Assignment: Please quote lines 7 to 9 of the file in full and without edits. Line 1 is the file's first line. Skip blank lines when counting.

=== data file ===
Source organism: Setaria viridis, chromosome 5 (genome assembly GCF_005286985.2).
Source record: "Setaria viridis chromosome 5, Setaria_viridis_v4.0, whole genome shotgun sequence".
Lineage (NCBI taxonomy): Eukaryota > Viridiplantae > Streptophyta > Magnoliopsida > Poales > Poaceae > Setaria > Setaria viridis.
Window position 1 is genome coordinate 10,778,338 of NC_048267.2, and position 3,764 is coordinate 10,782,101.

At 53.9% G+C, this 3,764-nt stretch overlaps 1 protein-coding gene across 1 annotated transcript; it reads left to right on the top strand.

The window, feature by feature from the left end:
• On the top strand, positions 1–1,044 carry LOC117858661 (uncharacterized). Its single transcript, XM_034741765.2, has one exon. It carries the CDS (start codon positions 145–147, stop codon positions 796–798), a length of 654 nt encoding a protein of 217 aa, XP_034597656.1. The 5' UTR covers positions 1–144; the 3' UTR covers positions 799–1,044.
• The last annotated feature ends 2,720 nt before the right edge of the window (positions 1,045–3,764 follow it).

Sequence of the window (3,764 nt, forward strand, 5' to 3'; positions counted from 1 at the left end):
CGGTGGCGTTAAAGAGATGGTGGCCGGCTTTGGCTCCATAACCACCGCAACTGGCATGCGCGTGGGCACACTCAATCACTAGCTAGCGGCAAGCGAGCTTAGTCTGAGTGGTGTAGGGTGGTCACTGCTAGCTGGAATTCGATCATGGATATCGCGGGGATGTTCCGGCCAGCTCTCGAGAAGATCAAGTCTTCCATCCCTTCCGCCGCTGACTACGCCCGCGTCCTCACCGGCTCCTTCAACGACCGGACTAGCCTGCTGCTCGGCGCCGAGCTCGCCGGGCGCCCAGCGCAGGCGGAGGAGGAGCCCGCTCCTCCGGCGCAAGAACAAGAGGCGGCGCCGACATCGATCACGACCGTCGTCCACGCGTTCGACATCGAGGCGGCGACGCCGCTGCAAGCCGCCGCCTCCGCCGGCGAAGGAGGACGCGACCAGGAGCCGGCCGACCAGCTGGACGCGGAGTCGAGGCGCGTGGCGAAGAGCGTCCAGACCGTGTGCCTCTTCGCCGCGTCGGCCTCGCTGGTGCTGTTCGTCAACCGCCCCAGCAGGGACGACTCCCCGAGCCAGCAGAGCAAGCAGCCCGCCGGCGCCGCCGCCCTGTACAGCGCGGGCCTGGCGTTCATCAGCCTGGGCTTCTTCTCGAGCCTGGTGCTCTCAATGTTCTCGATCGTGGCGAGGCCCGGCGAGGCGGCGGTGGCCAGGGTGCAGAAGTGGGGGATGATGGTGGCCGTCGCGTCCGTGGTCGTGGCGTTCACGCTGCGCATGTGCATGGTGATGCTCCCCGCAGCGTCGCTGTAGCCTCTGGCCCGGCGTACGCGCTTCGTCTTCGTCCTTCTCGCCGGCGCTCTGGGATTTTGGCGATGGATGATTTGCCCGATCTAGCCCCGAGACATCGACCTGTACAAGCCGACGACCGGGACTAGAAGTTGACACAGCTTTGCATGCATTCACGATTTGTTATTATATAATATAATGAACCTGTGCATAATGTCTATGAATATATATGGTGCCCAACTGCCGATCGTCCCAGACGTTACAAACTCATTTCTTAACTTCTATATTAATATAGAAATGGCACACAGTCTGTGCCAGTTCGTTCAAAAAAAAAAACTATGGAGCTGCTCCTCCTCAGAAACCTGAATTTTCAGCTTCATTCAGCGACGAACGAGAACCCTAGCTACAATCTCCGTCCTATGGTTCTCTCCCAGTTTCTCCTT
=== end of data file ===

• On the top strand, positions 1–1,044 carry LOC117858661 (uncharacterized). Its single transcript, XM_034741765.2, has one exon. It carries the CDS (start codon positions 145–147, stop codon positions 796–798), a length of 654 nt encoding a protein of 217 aa, XP_034597656.1. The 5' UTR covers positions 1–144; the 3' UTR covers positions 799–1,044.
• The last annotated feature ends 2,720 nt before the right edge of the window (positions 1,045–3,764 follow it).

Sequence of the window (3,764 nt, forward strand, 5' to 3'; positions counted from 1 at the left end):